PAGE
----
Jesse O Super Reviewer
  • Apr 16, 2016
    A must see for any 80s horror movie buffs. Gorey, outlandish and insane in the best possible way. A great homage to classic gore fest horror and, most importantly, incredibly fun to watch. The violence does not weight down the movie and only enhances the comedic absurdity of it.
    Shane S Super Reviewer
  • Dec 18, 2015
    Allow me to be the first to note to you the many resemblances between this film and the brand new Goosebumps movie. Very similar plotlines start things off as well as character types and even straight lines of dialogue. It's actually amazing. The main distinction between the two is tone. This one's for the more adult audience, duh. A death metal band in boringsville, New Zealand must uncharacteristically rally against the ever unhappy Lord Of Darkness, often to humorous effect. A smile or two guaranteed.
    Kevin M. W Super Reviewer
  • Oct 10, 2015
    A spiritual cousin to 1986's Trick or Treat, Deathgasm is a blazingly fast-paced, occasionally side-splitting B-movie that targets headbangers and heavy-metal enthusiasts. Hailing from New Zealand, this import is in the league of other Kiwi gorehound extravaganzas as Peter Jackson's Dead Alive and Bad Taste. Perhaps director Jason Lei Howden should be prescribed Ritalin because he dashes through character introductions and story beats at a whiplash pace. The chainsaw comeuppance of a non-possessed bully is hilariously rationalized ("I think I heard him say something about Satan"). Howden steers the film towards some uproarious sight gags such as a simulated re-decapitation in the villain's lair (which is ironically an eggshell-white chateau instead of a dank and olive-black dungeon) over a tarp. Maybe I'm desensitized to the 80's nostalgia of entrails-strewn antics because of the overkill in Turbo Kid, but it could be argued that the carnage around a dice-shooting paintball gun, tapering dildos and a belt-sander is rather excessive. Medina's (Kimberley Crossman) transformation from smutty object-of-affection to a Ash-esque antihero with "ax" puns is too jokey. At such a blistering speed, the audience is still heartened to Brodie's (Milo Cawthorne) outcast plight where his garage band is the only expressive outlet for his rage against conformity and his Christian uncle and aunt. The finale culminates with a Tommy Wirkola rollercoaster of demon-slaying enjoyableness but it never crests on such a massive scale.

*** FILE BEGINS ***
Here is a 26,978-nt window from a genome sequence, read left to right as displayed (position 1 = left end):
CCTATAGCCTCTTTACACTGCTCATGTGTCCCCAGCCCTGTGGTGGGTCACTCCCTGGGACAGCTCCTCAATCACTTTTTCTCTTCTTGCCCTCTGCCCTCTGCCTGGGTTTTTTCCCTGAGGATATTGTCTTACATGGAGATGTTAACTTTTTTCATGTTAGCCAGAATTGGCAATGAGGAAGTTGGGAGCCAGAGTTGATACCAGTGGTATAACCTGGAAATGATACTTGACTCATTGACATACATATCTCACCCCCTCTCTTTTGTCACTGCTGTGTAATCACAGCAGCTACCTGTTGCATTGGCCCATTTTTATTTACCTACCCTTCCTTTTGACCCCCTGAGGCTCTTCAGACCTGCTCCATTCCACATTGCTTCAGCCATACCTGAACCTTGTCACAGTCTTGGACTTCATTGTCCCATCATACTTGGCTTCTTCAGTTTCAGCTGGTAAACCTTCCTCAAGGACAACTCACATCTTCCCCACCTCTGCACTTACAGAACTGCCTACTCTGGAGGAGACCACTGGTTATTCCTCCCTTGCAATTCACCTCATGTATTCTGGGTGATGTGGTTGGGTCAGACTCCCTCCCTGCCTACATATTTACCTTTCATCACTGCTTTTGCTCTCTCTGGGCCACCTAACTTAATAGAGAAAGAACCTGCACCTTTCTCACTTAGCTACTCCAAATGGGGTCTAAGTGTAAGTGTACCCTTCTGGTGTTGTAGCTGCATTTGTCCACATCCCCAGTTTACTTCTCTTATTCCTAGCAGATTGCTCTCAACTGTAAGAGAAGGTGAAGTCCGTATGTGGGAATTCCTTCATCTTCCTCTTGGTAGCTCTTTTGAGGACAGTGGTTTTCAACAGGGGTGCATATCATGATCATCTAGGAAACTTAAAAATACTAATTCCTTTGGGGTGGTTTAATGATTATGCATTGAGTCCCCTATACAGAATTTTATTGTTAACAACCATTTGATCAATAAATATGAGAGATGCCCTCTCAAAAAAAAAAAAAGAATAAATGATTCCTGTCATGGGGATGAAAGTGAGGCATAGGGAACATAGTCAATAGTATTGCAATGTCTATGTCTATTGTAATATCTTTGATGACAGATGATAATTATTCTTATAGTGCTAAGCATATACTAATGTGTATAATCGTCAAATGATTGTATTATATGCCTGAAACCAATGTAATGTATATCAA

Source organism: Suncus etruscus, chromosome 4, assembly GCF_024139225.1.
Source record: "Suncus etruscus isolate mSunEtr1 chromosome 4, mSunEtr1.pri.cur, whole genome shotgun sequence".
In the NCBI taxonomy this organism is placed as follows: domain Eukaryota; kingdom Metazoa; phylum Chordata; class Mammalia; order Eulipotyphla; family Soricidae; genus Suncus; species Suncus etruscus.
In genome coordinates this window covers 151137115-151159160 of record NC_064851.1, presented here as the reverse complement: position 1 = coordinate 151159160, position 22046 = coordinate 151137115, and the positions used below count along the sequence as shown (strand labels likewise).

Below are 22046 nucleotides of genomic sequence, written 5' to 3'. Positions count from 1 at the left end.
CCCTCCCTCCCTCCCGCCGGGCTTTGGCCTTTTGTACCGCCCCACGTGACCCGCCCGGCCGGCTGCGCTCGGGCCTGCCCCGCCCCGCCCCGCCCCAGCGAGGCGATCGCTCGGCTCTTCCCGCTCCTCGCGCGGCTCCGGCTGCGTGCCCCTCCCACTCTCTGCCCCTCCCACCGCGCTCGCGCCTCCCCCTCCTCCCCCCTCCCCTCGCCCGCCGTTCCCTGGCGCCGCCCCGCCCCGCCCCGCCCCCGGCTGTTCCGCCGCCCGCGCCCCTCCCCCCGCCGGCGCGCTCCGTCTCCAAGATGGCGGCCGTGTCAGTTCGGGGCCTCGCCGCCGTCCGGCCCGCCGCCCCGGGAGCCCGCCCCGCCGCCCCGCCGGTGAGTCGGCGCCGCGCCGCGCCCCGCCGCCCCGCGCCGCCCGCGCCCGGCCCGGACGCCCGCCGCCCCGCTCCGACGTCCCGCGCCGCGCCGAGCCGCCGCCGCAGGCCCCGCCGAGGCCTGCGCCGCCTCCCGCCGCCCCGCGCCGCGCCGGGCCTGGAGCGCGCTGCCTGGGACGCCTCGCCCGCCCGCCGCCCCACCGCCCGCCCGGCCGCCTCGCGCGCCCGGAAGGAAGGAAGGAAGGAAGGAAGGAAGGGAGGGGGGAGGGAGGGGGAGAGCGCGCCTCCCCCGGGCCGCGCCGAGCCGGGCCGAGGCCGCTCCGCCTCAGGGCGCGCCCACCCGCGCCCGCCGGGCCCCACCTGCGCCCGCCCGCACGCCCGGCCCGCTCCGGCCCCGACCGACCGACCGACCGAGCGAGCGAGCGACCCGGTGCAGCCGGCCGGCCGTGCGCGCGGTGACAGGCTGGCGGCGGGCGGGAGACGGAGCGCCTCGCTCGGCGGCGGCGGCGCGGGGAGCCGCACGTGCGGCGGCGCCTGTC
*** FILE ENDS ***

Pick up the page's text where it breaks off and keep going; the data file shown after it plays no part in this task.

Cory T Super Reviewer